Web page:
Document Type


Journal Title

Military Medicine

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INTRODUCTION: Knowledge of the contemporary epidemiology of hepatitis B virus (HBV) infection among military personnel can inform potential Department of Defense (DoD) screening policy and infection and disease control strategies.

MATERIALS AND METHODS: HBV infection status at accession and following deployment was determined by evaluating reposed serum from 10,000 service members recently deployed to combat operations in Iraq and Afghanistan in the period from 2007 to 2010. A cost model was developed from the perspective of the Department of Defense for a program to integrate HBV infection screening of applicants for military service into the existing screening program of screening new accessions for vaccine-preventable infections.

RESULTS: The prevalence of chronic HBV infection at accession was 2.3/1,000 (95% CI: 1.4, 3.2); most cases (16/21, 76%) identified after deployment were present at accession. There were 110 military service-related HBV infections identified. Screening accessions who are identified as HBV susceptible with HBV surface antigen followed by HBV surface antigen neutralization for confirmation offered no cost advantage over not screening and resulted in a net annual increase in cost of $5.78 million. However, screening would exclude as many as 514 HBV cases each year from accession.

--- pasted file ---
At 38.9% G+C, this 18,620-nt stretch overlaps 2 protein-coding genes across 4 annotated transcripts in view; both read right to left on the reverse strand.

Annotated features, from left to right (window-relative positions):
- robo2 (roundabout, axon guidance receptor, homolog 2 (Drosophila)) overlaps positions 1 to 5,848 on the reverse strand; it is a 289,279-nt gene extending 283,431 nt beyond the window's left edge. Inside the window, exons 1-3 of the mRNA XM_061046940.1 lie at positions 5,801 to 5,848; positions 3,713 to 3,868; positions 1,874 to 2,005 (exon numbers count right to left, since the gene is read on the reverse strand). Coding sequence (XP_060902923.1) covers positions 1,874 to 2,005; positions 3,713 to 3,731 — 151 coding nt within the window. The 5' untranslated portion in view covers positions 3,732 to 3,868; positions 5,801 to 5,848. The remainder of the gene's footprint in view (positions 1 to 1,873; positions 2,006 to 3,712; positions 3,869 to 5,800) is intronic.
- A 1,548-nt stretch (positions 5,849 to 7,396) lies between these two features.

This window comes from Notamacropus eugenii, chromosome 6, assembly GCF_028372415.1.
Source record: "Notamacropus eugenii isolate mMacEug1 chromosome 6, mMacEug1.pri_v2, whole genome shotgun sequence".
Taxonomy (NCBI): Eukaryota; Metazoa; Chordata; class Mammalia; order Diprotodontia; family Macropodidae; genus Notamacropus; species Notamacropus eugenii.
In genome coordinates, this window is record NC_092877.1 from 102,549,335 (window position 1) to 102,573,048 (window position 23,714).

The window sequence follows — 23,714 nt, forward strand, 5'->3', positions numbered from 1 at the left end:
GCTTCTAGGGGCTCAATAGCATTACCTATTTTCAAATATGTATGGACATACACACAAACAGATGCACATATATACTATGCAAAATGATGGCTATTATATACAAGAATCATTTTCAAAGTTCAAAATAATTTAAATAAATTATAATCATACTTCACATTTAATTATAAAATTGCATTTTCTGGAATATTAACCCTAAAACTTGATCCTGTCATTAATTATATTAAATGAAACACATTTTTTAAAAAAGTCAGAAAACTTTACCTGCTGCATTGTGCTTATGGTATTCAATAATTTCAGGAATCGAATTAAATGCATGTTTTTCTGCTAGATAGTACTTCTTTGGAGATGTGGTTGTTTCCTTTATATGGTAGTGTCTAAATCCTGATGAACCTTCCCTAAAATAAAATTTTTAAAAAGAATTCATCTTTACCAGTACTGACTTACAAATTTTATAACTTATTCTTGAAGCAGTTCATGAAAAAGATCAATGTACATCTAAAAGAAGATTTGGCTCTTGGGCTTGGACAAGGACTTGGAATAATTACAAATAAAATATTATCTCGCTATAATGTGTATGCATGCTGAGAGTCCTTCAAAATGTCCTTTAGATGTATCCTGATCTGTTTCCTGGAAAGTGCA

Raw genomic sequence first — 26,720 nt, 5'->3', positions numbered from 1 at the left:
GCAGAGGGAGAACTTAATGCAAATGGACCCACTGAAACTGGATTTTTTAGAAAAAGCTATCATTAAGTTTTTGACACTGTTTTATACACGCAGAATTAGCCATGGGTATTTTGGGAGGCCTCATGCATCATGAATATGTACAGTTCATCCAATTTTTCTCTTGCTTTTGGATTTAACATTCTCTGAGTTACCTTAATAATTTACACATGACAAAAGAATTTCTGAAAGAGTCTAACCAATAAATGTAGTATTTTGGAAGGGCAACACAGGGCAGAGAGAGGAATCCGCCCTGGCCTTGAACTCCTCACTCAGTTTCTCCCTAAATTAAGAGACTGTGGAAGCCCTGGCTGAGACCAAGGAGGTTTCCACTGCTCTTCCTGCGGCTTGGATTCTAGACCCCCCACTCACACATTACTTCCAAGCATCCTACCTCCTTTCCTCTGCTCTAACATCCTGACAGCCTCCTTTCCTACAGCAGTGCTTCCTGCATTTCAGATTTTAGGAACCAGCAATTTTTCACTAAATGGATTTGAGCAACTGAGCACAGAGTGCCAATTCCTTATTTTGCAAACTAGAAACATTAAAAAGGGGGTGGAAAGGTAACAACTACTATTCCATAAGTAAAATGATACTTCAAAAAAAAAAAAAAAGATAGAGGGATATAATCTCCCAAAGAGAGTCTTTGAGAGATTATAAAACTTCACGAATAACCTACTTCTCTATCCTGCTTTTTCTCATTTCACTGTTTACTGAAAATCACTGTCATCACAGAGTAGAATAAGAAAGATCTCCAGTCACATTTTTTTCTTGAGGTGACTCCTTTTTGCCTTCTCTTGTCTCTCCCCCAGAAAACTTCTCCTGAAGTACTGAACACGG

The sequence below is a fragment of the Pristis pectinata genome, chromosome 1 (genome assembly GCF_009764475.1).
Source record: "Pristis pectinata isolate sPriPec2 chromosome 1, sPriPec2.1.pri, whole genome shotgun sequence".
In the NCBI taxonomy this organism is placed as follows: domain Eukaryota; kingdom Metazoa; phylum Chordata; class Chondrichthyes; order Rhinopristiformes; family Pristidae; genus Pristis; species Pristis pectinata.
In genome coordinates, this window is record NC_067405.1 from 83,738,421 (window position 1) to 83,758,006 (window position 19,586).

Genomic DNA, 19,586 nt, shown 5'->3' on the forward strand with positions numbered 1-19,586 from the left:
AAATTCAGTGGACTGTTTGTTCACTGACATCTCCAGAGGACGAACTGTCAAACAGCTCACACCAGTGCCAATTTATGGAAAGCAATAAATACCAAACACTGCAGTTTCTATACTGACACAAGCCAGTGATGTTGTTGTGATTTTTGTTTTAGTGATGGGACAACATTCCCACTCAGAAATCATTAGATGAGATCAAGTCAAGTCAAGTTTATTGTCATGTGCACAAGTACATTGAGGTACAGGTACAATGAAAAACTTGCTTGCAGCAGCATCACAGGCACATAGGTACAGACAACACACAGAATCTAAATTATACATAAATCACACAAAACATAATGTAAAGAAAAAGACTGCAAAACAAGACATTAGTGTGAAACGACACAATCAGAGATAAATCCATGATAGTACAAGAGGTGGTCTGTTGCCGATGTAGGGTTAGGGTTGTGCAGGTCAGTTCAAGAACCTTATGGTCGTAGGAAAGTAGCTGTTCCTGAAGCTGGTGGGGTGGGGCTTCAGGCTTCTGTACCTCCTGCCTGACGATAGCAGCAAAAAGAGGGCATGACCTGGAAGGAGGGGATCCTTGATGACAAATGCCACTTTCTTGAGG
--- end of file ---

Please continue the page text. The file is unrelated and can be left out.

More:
CONCLUSIONS: Screening for HBV infection at service entry would potentially reduce chronic HBV infection in the force, decrease the threat of transfusion-transmitted HBV infection in the battlefield blood supply, and lead to earlier diagnosis and linkage to care; however, applicant screening is not cost saving. Service-related incident infections indicate a durable threat, the need for improved laboratory-based surveillance tools, and mandate review of immunization policy and practice.



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Creative Commons Attribution-NonCommercial 4.0 International License
This work is licensed under a Creative Commons Attribution-NonCommercial 4.0 International License

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